Facing economic and security risks, regional countries should uphold true multilateralism and stand in even stronger solidarity for cooperation, analysts said. Enditem
Investment and Finance
Investment and finance in BRICS
Killer Acquisitions and Other Forms of Anticompetitive Collaborations in Time of Corona (Убийственные приобретения и другие формы антиконкурентного сотрудничества во времена коронавируса) / Russia, January, 2022
Keywords: research, economic_challenges

This research paper examines 'killer acquisitions' and other detrimental collaborations. Acquisitions today represent collaborations rather than clear cut change of control of businesses and assets. Sellers may retain a minority post and management often are included as shareholders through share or option programmes as part of the acquisitions. This two-part paper examines similar forms of detrimental collaborations using the pharmaceutical industry as an example.
Brics bank reports 24% fall in profit in first nine months of 2021 (Банк Brics сообщает о падении прибыли на 24% за первые девять месяцев 2021 года) / South Africa, January, 2022
Keywords: ndb, economic_challenges
South Africa

The New Development Bank says profit fell to $96m as a flurry of debt issuance lifted interest payments.

The New Development Bank (NDB), the multilateral development financier set up by Brazil, Russia, India, China and SA (Brics), said profit fell more than 24% in the first nine months of 2021.

The Shanghai-headquartered bank, which was often referred to as the Brics bank previously in honour of its founding nations, said profit in the nine months ended September 30 fell to $96m, down from $124m in the corresponding period the previous year, according to a statement posted on the stock exchange news service (Sens) on Monday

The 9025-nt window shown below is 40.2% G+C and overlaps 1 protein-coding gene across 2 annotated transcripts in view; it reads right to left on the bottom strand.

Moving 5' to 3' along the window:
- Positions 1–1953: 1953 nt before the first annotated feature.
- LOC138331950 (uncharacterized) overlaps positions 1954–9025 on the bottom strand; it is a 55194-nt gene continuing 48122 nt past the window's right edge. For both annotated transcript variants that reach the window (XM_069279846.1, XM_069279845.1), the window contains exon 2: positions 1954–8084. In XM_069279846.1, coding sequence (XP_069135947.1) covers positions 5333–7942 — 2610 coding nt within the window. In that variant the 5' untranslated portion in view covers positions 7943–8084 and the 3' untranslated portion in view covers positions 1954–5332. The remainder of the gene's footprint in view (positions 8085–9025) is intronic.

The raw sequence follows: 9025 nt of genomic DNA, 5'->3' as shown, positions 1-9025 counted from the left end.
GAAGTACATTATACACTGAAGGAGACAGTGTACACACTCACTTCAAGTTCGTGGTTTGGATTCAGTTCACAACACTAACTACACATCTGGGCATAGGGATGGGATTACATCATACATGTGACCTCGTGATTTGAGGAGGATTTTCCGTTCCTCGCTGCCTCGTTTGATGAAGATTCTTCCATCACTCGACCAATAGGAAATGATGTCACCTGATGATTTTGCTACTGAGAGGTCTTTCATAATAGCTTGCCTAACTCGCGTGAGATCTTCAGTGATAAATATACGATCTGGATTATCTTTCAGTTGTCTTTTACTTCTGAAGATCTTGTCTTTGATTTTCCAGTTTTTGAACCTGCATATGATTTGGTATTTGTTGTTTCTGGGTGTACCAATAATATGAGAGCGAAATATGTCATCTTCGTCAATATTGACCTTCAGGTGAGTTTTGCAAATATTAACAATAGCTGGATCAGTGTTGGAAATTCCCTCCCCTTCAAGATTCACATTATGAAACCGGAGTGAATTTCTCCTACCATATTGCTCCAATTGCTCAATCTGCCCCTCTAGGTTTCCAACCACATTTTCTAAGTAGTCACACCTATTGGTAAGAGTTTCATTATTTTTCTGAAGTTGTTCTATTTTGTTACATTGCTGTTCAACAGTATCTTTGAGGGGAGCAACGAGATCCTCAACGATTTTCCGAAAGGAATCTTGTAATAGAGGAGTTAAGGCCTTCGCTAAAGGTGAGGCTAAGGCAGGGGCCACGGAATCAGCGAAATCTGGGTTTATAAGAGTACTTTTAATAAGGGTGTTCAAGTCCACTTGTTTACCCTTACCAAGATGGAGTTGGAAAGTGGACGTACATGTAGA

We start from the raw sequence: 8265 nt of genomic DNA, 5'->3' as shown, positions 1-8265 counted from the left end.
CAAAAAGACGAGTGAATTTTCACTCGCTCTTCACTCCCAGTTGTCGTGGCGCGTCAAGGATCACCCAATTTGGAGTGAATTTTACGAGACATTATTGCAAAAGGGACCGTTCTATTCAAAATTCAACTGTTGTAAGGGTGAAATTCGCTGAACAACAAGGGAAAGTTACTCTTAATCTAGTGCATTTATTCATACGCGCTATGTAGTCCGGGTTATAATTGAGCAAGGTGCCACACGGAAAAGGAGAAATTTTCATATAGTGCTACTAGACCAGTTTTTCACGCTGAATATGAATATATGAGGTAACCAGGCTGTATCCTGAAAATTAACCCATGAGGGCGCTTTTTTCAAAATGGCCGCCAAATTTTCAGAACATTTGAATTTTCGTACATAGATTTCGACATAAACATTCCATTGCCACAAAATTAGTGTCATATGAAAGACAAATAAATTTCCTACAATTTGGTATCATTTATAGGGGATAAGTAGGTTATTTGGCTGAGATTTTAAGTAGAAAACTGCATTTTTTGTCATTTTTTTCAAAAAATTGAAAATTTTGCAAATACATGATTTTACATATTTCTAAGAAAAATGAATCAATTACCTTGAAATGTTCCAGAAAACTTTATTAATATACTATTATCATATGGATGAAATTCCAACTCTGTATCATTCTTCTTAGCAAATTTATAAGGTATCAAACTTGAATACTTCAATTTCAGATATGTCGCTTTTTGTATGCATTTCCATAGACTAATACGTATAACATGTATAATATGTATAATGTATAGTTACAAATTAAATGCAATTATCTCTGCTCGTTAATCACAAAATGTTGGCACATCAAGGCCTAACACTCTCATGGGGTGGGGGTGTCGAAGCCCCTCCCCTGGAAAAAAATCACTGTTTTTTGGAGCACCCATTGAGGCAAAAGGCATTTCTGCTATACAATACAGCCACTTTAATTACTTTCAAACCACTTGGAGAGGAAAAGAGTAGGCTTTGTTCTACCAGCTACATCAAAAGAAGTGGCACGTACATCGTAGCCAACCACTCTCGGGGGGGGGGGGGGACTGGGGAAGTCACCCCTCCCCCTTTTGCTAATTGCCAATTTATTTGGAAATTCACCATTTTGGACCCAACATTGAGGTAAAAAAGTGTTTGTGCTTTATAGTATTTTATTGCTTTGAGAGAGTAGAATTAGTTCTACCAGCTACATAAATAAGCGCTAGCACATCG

New Development Bank updates: NDB enters 2022 in expansion mode (Новые обновления Банка развития: НБР входит в 2022 год в режиме расширения) / Russia, January, 2022
Keywords: ndb

SHANGHAI, January 13. The New Development Bank (NDB) – established by BRICS (Brazil, Russia, India, China and South Africa) – is starting 2022 in expansion mode after welcoming four new members in the previous year.

NDB was created in 2015 with the aim of becoming a global development bank to mobilize resources for infrastructure and sustainable development. During its first years of operation, the Bank focused on building solid foundations to operate at scale. After the initial establishment phase, NDB has now started admitting new members.

NDB's Board of Governors authorized the Bank to conduct formal negotiations with prospective members in late 2020. After a round of successful negotiations, NDB has admitted four new members in 2021: Bangladesh, Egypt, the United Arab Emirates (UAE) and Uruguay.

"We are delighted to welcome Bangladesh, Egypt, UAE and Uruguay to the NDB. They bring over 280 million people that can benefit from NDB's investments in infrastructure and sustainable development", said Mr. Marcos Troyjo, President of NDB. "We will continue to expand the Bank's membership in a gradual and balanced manner".

NDB's membership expansion is in line with the Bank's strategy to be positioned as the premier development institution for emerging economies and developing countries.

Since the beginning of its operations, NDB approved about 80 projects in all of its members, totaling a portfolio of US$ 30 billion. Projects in areas such as transport, water and sanitation, clean energy, digital infrastructure, social infrastructure and urban development are within the scope of the Bank.

Background information

NDB was established by Brazil, Russia, India, China and South Africa to mobilize resources for infrastructure and sustainable development projects in BRICS and other emerging economies and developing countries, complementing the existing efforts of multilateral and regional financial institutions for global growth and development. NDB has an authorized capital of US$ 100 billion, which is open for subscription by members of the United Nations.